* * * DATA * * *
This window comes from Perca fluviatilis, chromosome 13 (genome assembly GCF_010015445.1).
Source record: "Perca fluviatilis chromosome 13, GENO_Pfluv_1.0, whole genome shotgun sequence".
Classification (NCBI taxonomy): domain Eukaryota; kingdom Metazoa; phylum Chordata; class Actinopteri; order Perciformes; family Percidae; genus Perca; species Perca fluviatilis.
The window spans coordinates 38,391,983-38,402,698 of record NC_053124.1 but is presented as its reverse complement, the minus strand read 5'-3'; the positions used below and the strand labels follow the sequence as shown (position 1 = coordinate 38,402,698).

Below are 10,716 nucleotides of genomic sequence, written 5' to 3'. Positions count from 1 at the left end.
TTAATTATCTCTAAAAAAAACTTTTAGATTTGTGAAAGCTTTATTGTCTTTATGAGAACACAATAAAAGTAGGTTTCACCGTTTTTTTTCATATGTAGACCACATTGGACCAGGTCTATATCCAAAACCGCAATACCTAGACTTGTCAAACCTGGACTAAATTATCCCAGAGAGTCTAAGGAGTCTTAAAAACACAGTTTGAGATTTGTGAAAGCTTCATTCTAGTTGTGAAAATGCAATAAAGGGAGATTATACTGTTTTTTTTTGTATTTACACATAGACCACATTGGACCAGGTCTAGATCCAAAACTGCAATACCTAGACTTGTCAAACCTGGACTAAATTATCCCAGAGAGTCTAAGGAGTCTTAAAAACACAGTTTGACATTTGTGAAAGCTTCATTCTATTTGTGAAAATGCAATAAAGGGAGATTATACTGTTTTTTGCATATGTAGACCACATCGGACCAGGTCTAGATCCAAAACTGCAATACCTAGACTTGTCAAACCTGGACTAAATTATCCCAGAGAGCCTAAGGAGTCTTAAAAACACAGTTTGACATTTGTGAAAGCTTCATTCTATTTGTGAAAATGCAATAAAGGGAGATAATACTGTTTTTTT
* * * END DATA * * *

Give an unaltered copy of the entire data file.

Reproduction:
This window comes from Perca fluviatilis, chromosome 13 (genome assembly GCF_010015445.1).
Source record: "Perca fluviatilis chromosome 13, GENO_Pfluv_1.0, whole genome shotgun sequence".
Classification (NCBI taxonomy): domain Eukaryota; kingdom Metazoa; phylum Chordata; class Actinopteri; order Perciformes; family Percidae; genus Perca; species Perca fluviatilis.
The window spans coordinates 38,391,983-38,402,698 of record NC_053124.1 but is presented as its reverse complement, the minus strand read 5'-3'; the positions used below and the strand labels follow the sequence as shown (position 1 = coordinate 38,402,698).

Below are 10,716 nucleotides of genomic sequence, written 5' to 3'. Positions count from 1 at the left end.
TTAATTATCTCTAAAAAAAACTTTTAGATTTGTGAAAGCTTTATTGTCTTTATGAGAACACAATAAAAGTAGGTTTCACCGTTTTTTTTCATATGTAGACCACATTGGACCAGGTCTATATCCAAAACCGCAATACCTAGACTTGTCAAACCTGGACTAAATTATCCCAGAGAGTCTAAGGAGTCTTAAAAACACAGTTTGAGATTTGTGAAAGCTTCATTCTAGTTGTGAAAATGCAATAAAGGGAGATTATACTGTTTTTTTTTGTATTTACACATAGACCACATTGGACCAGGTCTAGATCCAAAACTGCAATACCTAGACTTGTCAAACCTGGACTAAATTATCCCAGAGAGTCTAAGGAGTCTTAAAAACACAGTTTGACATTTGTGAAAGCTTCATTCTATTTGTGAAAATGCAATAAAGGGAGATTATACTGTTTTTTGCATATGTAGACCACATCGGACCAGGTCTAGATCCAAAACTGCAATACCTAGACTTGTCAAACCTGGACTAAATTATCCCAGAGAGCCTAAGGAGTCTTAAAAACACAGTTTGACATTTGTGAAAGCTTCATTCTATTTGTGAAAATGCAATAAAGGGAGATAATACTGTTTTTTT